Crimes of Passion

Posted: August 29th, 2009 | Author: | Filed under: Friends and Strangers, Miss Kate, Mom, Other Mothers, Paigey Waigey Wiggle Pop, Parenting, Preschool, Shopping | 1 Comment »

I can’t wait to see what the first thing will be that Kate steals.

Today I was stunned to see bras at Target that appeared to be marketed to six-year-olds. The triangles of fabric comprising the cups—in bright blues, pinks, and yellows, with colorful contrasting trims—were the size of a pirate’s eye patch. If those bras were intended to support a sagging breast, I’ll eat my nursing pad. They could fit squirrels.

After 1.7 beers in the Grippie family’s backyard tonight, I opened up on this topic. The sorry state of the rush to adulthood in this country, that is.

Kate, for all I knew, was already grossly delayed in owning a bra. A milestone of apparel ownership that I have every intention of staying on top of so as not to leave her, or Paige, tragically behind the pack as I was as a kid. It’s true. I was the last girl in my class to get a bra. The adolescent trauma of it all still grips me with an uneasy feeling, bringing to mind the florid tones of Love’s Baby Soft perfume.

My tardiness was due mainly to my inability to tell my mother what I wanted. All the girls at school had bras. And not just any bras, Sassoon bras. (Someone at the 80′s-era jean co no doubt got a big thump on the back and a promotion when she suggested they break into the training bra market.) Anyway, my awkwardness in discussing this subject was one part New England prudishness, and one part fear that my old-school mom would never understand that my need for the bra had little to do with mammary support, and everything to do with social survival.

I will not allow my daughters to suffer the same delayed-ownership-of-unnecessary-bra fate!

And yet, half of Kate’s preschool class may already be clad in the latest La Perla Preschool Demi Cup when school starts in two weeks.

Amidst my boozed-up-on-barely-two-beers rant, my friend, who I’ll call X since I’m uncertain what the statute of limitations is for her crime, and truly hope I won’t be implicated as her accomplice since I’ve been made aware of the details of the offense… Wait, where was I? What I’m trying to say, is X listens to my diatribe, then casually tosses out, “The first thing I ever stole was a bra.”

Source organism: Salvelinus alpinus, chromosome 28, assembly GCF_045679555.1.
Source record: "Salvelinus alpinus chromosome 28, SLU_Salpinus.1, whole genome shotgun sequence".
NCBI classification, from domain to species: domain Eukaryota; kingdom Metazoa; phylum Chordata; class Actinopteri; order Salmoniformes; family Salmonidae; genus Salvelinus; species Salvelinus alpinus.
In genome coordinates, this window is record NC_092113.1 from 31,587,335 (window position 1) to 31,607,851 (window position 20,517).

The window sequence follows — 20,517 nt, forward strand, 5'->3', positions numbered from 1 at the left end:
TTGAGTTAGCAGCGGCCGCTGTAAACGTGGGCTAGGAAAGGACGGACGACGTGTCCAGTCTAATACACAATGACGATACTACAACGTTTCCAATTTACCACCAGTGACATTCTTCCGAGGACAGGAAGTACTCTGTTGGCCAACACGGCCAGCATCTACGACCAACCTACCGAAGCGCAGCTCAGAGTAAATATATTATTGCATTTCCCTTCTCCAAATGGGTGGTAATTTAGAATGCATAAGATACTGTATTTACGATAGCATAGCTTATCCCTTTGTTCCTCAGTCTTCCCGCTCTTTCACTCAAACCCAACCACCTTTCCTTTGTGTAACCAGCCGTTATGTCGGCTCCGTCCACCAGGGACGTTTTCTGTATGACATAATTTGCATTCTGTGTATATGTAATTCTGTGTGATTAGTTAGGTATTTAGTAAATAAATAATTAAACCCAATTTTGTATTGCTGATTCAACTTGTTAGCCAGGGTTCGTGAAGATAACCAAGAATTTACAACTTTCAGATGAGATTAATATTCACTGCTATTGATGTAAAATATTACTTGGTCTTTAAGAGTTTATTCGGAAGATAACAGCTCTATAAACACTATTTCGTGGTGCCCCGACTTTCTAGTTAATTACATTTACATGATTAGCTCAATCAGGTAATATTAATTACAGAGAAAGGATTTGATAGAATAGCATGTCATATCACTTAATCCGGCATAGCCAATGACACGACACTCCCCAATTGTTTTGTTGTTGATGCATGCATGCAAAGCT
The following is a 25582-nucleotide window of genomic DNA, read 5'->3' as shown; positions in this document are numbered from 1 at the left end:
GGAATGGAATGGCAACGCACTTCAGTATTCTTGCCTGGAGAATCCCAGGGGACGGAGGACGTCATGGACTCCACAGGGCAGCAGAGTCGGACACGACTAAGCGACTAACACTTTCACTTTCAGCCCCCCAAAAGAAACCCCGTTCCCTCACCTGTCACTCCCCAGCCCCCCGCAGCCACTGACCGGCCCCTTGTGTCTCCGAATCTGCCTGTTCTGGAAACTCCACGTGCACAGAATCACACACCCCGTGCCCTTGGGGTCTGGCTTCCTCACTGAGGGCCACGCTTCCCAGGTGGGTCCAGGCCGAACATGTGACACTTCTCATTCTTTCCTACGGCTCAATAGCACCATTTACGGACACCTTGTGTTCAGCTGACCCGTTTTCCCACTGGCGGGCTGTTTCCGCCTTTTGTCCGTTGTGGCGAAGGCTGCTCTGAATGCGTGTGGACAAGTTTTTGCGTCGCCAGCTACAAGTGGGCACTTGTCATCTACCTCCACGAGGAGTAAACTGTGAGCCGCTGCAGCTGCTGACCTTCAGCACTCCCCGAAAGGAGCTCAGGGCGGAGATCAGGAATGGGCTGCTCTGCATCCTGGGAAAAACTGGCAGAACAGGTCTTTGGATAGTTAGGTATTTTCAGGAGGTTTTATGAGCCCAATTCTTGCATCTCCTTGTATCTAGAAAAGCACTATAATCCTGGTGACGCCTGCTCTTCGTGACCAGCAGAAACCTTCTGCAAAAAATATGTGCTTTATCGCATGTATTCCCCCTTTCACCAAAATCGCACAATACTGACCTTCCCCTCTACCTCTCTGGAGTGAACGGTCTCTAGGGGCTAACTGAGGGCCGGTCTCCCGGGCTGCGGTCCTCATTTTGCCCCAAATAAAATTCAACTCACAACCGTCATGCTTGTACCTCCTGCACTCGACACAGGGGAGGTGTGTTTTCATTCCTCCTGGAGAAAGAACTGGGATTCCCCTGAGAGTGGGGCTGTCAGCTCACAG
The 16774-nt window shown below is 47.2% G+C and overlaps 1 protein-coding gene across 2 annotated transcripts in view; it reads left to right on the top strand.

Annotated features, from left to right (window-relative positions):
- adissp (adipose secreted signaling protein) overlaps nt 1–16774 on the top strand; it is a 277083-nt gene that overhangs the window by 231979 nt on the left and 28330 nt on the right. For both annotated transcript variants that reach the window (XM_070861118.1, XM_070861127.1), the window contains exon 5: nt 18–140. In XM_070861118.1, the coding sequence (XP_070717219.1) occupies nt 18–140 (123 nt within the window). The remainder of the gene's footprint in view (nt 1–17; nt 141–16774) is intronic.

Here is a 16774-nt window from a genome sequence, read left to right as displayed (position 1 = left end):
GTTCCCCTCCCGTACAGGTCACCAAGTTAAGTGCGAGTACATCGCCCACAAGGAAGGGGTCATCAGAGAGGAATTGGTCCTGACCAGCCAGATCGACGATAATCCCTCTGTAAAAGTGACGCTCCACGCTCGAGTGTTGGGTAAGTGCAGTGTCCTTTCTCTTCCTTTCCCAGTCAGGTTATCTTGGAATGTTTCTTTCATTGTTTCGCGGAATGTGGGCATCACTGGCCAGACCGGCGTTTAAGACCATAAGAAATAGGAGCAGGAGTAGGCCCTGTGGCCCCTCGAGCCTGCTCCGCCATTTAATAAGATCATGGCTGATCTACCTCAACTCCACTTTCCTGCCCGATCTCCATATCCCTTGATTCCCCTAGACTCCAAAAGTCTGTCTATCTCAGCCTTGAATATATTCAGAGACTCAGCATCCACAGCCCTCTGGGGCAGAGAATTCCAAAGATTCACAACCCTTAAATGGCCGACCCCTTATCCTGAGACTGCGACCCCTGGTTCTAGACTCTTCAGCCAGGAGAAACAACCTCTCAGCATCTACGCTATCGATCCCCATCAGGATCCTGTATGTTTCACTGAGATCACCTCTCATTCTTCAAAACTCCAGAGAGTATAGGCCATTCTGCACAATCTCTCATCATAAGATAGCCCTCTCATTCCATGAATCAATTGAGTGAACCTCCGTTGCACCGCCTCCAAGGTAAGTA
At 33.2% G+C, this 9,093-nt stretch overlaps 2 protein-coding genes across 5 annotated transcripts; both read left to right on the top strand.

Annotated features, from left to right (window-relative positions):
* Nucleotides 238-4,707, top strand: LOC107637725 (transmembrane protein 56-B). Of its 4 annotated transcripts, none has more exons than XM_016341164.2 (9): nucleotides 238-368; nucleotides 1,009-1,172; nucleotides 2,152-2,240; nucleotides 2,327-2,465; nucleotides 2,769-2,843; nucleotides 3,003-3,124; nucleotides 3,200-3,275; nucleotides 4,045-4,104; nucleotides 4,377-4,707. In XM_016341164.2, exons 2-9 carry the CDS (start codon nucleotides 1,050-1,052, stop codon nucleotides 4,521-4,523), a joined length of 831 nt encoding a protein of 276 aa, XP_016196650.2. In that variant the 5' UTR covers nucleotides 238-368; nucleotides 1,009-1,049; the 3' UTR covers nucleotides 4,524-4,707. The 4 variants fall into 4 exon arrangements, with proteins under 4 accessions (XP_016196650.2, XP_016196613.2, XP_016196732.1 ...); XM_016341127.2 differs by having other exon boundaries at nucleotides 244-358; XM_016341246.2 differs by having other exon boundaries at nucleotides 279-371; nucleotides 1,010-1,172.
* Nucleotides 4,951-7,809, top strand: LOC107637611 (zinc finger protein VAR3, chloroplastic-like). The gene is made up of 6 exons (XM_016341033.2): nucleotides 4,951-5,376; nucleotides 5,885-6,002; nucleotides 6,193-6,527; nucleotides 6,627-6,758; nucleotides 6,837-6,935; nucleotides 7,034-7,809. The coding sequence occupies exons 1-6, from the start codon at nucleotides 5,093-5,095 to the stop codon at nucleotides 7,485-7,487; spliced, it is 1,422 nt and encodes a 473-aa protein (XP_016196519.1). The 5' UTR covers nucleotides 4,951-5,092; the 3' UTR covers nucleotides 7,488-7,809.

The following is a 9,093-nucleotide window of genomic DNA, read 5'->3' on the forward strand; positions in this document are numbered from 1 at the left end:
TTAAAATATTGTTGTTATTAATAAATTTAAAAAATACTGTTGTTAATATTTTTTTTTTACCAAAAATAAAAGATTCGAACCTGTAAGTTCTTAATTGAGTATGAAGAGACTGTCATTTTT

Um, helloooooooo? This pre-teen factoid is such an utterly perfect and tasty life morsel (even to me now, sober) I was shocked to think it wasn’t the first thing she said upon our introduction a year back.

“Hi. My name is X. I shoplifted my first bra.”

Just when you think you can’t love someone any more than you do, they wallop you with a brilliant gem like that.

Well, one stealing story deserves another, right? And since I never went to sleep-away camp or got a perm or took a same-sex partner to prom—since I missed out on so many of puberty’s best life-intensifying moments, I wanted to bond about thieving.

I was hardly a Dickensian pick-pocket mind you, but oh, I’ve done my share of shoplifting. One—well, really three—items started my limited career, and later (and finally), I nabbed a greeting card from a long-deceased Providence store called Ashby Dean. An establishment whose demise I no doubt accelerated from depleting them of one unit of their belated birthday card inventory.

To summarize: In my lifetime I’ve stolen a total of four things. (Though really, I’m not dead yet.)